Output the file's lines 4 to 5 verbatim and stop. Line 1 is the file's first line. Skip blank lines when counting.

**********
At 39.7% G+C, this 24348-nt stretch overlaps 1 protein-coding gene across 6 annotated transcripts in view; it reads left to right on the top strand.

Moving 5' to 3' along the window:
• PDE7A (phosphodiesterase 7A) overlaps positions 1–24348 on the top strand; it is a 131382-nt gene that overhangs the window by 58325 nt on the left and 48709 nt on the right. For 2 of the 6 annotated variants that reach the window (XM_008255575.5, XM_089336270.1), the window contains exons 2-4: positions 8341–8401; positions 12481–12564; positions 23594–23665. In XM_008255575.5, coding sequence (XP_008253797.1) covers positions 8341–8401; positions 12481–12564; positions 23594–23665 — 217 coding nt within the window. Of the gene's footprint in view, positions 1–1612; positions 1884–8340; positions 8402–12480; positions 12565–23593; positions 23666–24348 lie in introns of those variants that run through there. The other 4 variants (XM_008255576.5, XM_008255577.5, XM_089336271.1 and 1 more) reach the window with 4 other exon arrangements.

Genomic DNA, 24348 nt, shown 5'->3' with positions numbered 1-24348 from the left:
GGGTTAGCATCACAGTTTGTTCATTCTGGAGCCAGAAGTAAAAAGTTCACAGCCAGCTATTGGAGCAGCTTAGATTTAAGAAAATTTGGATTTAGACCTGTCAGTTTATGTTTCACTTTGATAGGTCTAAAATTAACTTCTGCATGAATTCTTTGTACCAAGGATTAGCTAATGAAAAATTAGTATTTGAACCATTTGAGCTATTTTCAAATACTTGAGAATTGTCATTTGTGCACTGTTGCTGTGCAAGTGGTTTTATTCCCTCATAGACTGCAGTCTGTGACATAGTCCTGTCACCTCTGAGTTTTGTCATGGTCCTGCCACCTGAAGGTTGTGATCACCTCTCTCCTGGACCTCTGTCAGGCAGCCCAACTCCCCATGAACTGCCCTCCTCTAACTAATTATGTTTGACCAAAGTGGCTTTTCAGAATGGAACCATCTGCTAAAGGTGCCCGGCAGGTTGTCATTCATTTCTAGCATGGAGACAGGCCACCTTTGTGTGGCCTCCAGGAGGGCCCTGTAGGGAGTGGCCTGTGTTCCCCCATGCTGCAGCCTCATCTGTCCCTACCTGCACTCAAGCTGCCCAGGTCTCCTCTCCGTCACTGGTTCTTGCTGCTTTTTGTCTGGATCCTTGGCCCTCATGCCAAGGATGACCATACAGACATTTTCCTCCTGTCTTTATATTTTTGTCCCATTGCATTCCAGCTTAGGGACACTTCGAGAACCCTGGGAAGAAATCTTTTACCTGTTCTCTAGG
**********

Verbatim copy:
Genomic DNA, 24348 nt, shown 5'->3' with positions numbered 1-24348 from the left:
GGGTTAGCATCACAGTTTGTTCATTCTGGAGCCAGAAGTAAAAAGTTCACAGCCAGCTATTGGAGCAGCTTAGATTTAAGAAAATTTGGATTTAGACCTGTCAGTTTATGTTTCACTTTGATAGGTCTAAAATTAACTTCTGCATGAATTCTTTGTACCAAGGATTAGCTAATGAAAAATTAGTATTTGAACCATTTGAGCTATTTTCAAATACTTGAGAATTGTCATTTGTGCACTGTTGCTGTGCAAGTGGTTTTATTCCCTCATAGACTGCAGTCTGTGACATAGTCCTGTCACCTCTGAGTTTTGTCATGGTCCTGCCACCTGAAGGTTGTGATCACCTCTCTCCTGGACCTCTGTCAGGCAGCCCAACTCCCCATGAACTGCCCTCCTCTAACTAATTATGTTTGACCAAAGTGGCTTTTCAGAATGGAACCATCTGCTAAAGGTGCCCGGCAGGTTGTCATTCATTTCTAGCATGGAGACAGGCCACCTTTGTGTGGCCTCCAGGAGGGCCCTGTAGGGAGTGGCCTGTGTTCCCCCATGCTGCAGCCTCATCTGTCCCTACCTGCACTCAAGCTGCCCAGGTCTCCTCTCCGTCACTGGTTCTTGCTGCTTTTTGTCTGGATCCTTGGCCCTCATGCCAAGGATGACCATACAGACATTTTCCTCCTGTCTTTATATTTTTGTCCCATTGCATTCCAGCTTAGGGACACTTCGAGAACCCTGGGAAGAAATCTTTTACCTGTTCTCTAGG